One of my favorite podcasts is the HBR IdeaCast. Episode 283, The Right Mindset for Success, focuses on the distinctions between a fixed and growth mindset. One of the most helpful portions was about supervision and management. This list, from Carol Dweck, describes the methods and message that a manager or leader could give to new employees that would put them into a growth mindset:
We value passion, dedication, growth and learning; not genius.
We do not expect that you have arrived here fully formed. We expect that you have arrived here ready to learn.
We expect you to stretch beyond your comfort zone and take reasonable risks. We do not expect you to do the same thing you are good at over and over and stay in your comfort zone.
We value and reward process, taking on big but reasonable challenges, dogged pursuit of challenges and teamwork.
Even without success we reward that you have engaged in the process in a wholehearted and smart way.
I have much to learn from these methods in the way that I supervise staff and volunteers. These methods would be helpful for:
Pastors with staff and volunteers
Board of Ordained Ministry with candidates
Bishops and District Superintendents with appointed clergy.
I am in my third year of ministry as an appointed United Methodist pastor. An important part of my life is that I am a member of the annual conference. The annual conference is a community of those who have been called to a life in ministry within the United Methodist Church in a particular geographic area. It is also an annual business meeting to order our life together.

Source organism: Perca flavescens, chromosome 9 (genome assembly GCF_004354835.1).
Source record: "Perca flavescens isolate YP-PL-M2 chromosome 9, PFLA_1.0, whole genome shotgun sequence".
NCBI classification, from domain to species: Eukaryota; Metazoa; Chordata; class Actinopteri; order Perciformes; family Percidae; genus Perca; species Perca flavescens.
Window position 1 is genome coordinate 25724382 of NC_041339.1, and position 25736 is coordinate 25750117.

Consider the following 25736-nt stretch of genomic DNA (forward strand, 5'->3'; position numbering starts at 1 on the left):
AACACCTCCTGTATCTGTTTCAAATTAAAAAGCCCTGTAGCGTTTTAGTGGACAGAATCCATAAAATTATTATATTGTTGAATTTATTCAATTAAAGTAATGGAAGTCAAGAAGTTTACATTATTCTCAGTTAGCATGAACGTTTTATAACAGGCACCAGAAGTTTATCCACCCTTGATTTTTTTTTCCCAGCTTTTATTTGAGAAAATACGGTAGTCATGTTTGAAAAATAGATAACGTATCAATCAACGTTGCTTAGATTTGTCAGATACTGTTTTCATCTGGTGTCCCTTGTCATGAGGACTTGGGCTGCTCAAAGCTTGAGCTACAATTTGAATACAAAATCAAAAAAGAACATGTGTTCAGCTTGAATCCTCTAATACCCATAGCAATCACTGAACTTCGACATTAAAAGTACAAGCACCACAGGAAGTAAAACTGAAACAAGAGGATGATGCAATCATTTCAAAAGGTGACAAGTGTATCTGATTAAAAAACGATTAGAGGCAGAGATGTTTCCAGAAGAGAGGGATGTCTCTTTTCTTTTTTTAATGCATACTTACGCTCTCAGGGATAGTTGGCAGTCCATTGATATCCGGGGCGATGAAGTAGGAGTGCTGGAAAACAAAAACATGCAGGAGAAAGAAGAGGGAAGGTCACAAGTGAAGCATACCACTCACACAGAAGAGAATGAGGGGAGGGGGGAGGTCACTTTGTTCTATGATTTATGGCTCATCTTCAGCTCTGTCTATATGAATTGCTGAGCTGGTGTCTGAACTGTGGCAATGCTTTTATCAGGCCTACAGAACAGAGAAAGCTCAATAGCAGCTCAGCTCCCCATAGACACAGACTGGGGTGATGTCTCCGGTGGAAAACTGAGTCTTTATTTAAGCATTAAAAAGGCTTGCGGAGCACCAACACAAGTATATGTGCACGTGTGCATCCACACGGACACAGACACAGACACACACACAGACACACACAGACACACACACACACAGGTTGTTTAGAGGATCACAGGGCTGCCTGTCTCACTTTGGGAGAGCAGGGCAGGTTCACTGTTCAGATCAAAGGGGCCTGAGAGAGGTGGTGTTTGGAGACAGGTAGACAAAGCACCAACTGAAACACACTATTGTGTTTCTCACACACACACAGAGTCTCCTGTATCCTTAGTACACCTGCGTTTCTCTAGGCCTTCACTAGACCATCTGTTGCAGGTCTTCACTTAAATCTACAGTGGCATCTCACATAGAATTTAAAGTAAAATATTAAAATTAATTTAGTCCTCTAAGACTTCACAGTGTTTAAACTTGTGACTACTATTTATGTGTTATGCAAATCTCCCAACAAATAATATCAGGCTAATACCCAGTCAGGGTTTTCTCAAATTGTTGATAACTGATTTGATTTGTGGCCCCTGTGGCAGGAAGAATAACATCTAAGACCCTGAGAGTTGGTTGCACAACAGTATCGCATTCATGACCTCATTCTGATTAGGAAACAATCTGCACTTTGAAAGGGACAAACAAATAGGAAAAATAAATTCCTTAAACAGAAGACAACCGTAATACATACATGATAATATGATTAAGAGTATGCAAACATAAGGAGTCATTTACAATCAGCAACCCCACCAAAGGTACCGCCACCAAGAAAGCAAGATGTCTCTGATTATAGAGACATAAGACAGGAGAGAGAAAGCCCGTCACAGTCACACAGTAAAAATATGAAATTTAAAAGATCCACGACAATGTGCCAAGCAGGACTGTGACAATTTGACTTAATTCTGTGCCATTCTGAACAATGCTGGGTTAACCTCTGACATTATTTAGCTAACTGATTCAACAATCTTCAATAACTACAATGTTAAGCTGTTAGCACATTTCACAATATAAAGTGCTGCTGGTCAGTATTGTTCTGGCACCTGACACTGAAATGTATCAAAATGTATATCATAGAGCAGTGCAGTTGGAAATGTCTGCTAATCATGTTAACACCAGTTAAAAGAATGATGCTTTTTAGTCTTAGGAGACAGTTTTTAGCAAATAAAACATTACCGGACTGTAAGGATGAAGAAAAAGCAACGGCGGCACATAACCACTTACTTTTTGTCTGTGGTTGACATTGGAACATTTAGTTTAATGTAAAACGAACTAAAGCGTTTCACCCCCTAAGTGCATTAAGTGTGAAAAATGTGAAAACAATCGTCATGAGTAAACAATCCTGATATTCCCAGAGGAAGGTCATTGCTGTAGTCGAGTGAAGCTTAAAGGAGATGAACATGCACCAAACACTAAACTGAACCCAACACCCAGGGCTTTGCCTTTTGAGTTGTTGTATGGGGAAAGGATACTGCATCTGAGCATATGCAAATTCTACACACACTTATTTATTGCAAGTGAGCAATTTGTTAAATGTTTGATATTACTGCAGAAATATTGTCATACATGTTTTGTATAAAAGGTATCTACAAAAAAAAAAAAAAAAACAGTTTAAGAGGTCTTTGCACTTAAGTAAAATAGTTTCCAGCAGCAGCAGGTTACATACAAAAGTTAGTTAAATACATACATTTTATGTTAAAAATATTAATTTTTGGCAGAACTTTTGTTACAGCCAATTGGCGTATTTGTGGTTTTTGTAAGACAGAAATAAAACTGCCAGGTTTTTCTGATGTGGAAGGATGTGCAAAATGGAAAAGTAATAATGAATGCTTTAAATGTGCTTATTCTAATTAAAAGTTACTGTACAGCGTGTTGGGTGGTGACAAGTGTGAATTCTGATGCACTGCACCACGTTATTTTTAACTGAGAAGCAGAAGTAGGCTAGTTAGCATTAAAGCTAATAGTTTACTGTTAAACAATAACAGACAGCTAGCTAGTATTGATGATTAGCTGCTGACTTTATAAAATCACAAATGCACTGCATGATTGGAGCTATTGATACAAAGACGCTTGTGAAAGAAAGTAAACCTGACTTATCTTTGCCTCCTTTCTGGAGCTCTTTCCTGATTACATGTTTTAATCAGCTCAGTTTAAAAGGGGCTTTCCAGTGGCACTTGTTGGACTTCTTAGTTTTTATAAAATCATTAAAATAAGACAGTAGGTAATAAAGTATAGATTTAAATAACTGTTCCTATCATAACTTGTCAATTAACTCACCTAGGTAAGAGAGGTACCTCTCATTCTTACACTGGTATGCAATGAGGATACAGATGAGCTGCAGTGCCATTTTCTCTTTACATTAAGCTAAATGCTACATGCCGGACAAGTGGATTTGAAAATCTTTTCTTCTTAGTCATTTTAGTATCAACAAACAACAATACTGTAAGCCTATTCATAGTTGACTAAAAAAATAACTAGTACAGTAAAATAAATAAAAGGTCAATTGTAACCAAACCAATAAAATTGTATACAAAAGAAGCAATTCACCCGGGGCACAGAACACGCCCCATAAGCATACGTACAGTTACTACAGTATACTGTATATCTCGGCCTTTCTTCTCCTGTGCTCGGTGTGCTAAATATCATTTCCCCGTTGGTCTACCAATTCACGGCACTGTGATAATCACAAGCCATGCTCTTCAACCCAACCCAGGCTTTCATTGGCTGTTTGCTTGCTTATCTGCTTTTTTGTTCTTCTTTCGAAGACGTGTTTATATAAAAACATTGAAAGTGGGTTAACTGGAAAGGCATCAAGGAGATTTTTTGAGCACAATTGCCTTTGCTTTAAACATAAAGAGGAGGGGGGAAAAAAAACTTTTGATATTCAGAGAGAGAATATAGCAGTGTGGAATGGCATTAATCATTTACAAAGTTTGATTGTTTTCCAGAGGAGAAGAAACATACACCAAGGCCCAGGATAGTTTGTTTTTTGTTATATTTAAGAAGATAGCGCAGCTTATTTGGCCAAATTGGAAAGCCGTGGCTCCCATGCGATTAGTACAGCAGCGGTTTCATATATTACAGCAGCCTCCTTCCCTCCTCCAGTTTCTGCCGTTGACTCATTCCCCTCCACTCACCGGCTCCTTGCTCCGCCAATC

I have encountered several feelings about life in the annual conference that I believe are myths. One of these myths is that as a clergy person I should be reluctant to share my personal life with colleagues because that person may some day be my supervisor as a District Superintendent one day.
This is complete garbage.
I believe that it is crucial to share my life with colleagues in ministry because the community of the annual conference is one of the most important, perhaps the most important, community of which I am a part as a United Methodist pastor. I do not care if someone may some day be my supervisor. I think that it is even more important for a supervisor to know who I am as a person. Avoiding relationship because of a potential supervisory role in the future is a myth of the annual conference.